Open source serverless: Fission, Fn, Kubeless, and OpenWhisk

Do-it-yourself serverless frameworks offer freedom from cloud lock-in, but at the cost of cloud convenience and ease

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This ends up being much more work than just writing a bit of code for AWS Lambda, IBM Cloud Functions, or the Microsoft Azure and Google Cloud equivalents. When all of the planets align in that world, the cloud’s data storage or API services offers all of the persistence and analysis you need. You really do just write a few simple functions to encode a bit of business logic and you’re done. The rest of the cloud is there to do the work.

All the persistence, API integrations, and other scaffolding the clouds provide pose a bit of a challenge for the open source projects. All of the projects do a good job of taking your function and getting it running. But they don’t handle everything else and that means you’ll have to duplicate all of these other features too. If you stomp your feet and run away from the major cloud providers, you’ll feel like the kid who runs away from home with a backpack filled with Pop Tarts and discovers that home is more than food. It’s a bed, a washing machine, a television, a bathroom, a dog, etc.

Cloud comforts

At this point, the open source projects are pretty good marketing for the clouds themselves. After unpacking these open source projects, I quickly started bumping into dozens of ways that life is harder outside of the comfortable, locked-in world of the cloud. This may change a bit as the platforms mature and the programmers push the meaning of the word “serverless.”

In the beginning, I think serverless was mainly meant to be used as a kind of shell script for the cloud, a way to add just a bit of logic to smooth the flow of data to and from the big services like IBM Cloudant or Amazon S3. Now people are embracing the idea for its simplicity and then turning around and writing incredibly complex functions inside the serverless framework. Some of the more macho programmers are taking fairly complex transcoding, machine learning, or computational jobs and shoehorning them into serverless calls that just barely finish under the time and memory limits.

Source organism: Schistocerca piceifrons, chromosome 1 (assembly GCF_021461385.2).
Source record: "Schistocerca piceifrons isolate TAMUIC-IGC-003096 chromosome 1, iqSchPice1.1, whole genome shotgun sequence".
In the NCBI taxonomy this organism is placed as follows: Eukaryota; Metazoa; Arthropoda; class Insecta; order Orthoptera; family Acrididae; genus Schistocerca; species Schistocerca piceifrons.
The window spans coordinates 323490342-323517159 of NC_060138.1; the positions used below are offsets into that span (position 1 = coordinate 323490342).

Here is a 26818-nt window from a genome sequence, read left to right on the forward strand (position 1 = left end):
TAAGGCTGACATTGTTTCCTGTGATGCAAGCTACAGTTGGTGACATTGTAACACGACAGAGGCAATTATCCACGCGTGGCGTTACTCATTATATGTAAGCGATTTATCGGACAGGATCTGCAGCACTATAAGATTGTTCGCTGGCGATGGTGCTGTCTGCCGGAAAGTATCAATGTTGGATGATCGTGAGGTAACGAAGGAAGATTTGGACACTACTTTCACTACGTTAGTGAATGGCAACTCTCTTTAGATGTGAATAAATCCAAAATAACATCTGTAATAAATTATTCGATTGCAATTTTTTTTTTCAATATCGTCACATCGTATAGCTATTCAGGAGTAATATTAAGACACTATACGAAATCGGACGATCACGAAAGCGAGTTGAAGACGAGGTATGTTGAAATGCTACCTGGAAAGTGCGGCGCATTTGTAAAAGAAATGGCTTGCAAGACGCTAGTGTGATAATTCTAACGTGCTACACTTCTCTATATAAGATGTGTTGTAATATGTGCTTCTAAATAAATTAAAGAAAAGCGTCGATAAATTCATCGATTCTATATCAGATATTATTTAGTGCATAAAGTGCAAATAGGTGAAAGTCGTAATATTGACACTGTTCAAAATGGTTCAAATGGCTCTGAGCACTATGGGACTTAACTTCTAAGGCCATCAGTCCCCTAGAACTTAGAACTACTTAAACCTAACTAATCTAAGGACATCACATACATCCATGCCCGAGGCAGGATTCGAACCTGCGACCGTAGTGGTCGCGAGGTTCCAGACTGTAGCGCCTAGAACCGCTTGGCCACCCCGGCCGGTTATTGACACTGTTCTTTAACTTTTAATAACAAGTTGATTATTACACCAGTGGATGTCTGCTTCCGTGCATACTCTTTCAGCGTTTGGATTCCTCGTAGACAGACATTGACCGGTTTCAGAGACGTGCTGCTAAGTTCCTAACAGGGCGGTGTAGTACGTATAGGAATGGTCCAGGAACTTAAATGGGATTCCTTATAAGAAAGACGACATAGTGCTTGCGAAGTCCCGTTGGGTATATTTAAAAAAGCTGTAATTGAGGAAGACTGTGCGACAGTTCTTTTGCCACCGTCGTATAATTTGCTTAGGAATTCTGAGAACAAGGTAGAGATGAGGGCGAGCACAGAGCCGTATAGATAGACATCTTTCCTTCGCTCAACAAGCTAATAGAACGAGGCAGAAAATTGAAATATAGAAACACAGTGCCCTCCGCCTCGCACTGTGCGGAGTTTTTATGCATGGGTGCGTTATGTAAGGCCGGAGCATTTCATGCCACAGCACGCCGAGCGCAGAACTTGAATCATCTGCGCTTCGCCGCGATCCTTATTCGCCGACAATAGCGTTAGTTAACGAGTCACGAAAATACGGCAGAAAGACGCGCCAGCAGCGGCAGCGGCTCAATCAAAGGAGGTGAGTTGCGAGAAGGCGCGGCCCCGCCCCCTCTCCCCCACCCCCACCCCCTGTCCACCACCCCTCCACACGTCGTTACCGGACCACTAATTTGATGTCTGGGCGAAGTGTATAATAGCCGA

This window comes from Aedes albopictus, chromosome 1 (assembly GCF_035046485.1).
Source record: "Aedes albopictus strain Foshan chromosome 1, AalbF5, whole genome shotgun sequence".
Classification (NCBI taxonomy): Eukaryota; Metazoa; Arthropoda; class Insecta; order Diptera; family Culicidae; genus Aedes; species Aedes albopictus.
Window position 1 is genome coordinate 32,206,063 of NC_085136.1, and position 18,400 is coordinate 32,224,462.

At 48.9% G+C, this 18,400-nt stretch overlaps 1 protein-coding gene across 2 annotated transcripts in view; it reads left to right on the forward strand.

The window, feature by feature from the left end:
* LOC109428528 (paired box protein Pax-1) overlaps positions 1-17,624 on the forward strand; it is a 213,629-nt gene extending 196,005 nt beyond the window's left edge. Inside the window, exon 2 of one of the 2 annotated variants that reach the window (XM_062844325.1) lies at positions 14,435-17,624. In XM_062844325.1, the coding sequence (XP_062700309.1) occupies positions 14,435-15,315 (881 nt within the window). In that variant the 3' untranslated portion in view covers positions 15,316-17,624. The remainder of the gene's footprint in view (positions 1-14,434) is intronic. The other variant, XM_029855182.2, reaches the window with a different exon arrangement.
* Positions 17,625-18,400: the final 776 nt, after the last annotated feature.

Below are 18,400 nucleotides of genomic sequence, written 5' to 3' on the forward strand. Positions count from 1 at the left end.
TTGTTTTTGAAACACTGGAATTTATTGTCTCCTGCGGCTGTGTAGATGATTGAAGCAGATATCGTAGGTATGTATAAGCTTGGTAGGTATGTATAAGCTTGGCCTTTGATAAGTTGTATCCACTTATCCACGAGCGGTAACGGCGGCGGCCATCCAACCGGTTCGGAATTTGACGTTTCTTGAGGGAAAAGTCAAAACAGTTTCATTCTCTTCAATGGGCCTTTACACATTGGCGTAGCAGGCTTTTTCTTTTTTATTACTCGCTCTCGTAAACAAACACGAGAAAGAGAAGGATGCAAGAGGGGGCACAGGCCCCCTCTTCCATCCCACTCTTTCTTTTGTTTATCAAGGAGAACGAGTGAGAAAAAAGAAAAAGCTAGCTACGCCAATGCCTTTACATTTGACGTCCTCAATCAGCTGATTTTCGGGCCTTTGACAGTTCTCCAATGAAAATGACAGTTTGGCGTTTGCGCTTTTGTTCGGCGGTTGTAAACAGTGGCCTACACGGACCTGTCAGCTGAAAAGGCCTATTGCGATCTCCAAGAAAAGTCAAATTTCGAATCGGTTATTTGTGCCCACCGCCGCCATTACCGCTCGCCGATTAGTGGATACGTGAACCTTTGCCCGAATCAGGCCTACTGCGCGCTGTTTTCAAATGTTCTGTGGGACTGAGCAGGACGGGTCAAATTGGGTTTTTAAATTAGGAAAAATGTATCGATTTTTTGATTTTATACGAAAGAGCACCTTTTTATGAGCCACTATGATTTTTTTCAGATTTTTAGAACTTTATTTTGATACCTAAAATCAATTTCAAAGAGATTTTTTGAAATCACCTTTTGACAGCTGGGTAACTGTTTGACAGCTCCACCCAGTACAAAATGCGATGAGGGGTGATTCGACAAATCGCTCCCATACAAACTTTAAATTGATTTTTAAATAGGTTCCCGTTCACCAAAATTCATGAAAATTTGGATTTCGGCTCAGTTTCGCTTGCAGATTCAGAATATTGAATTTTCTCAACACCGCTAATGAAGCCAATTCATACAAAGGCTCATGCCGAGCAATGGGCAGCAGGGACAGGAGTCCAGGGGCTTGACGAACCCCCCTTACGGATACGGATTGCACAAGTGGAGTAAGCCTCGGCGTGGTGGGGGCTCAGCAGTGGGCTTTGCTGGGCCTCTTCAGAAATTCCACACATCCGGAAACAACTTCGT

The open source toolkits do a good job with this bigger and grander vision of serverless. If you’re going to be doing almost all of the work inside your one function, well, these tools will get you up and running in no time.

But here’s the rub. The reason serverless can be cheaper for many people is because you only pay for the server when you’re running your code. Until you have a large enough workload to keep one server running at full bore, it should be much cheaper to just run your function in a cloud that will help you share the hardware with a bunch of other functions. If your function generates only 10 percent of a load, then it can be cheaper to pay 10 percent of the inflated price of a server in the fancy, overpriced cloud than 100 percent of a server in your machine room when 90 percent of the server is wasted.

The economics of this are confusing and involve the cost of electricity, the cost of real estate, and the cost of hardware. If you’re clever, you can save bigly. These open source projects make it possible for you to consider duplicating the serverless magic in your own server farm but they also mean that you will have to navigate all of the economic and deployment complexity yourself. The good news is that they do a pretty good job of handling the work of turning a function into a running container. If only that were the only task.

Copyright © 2018 IDG Communications, Inc.

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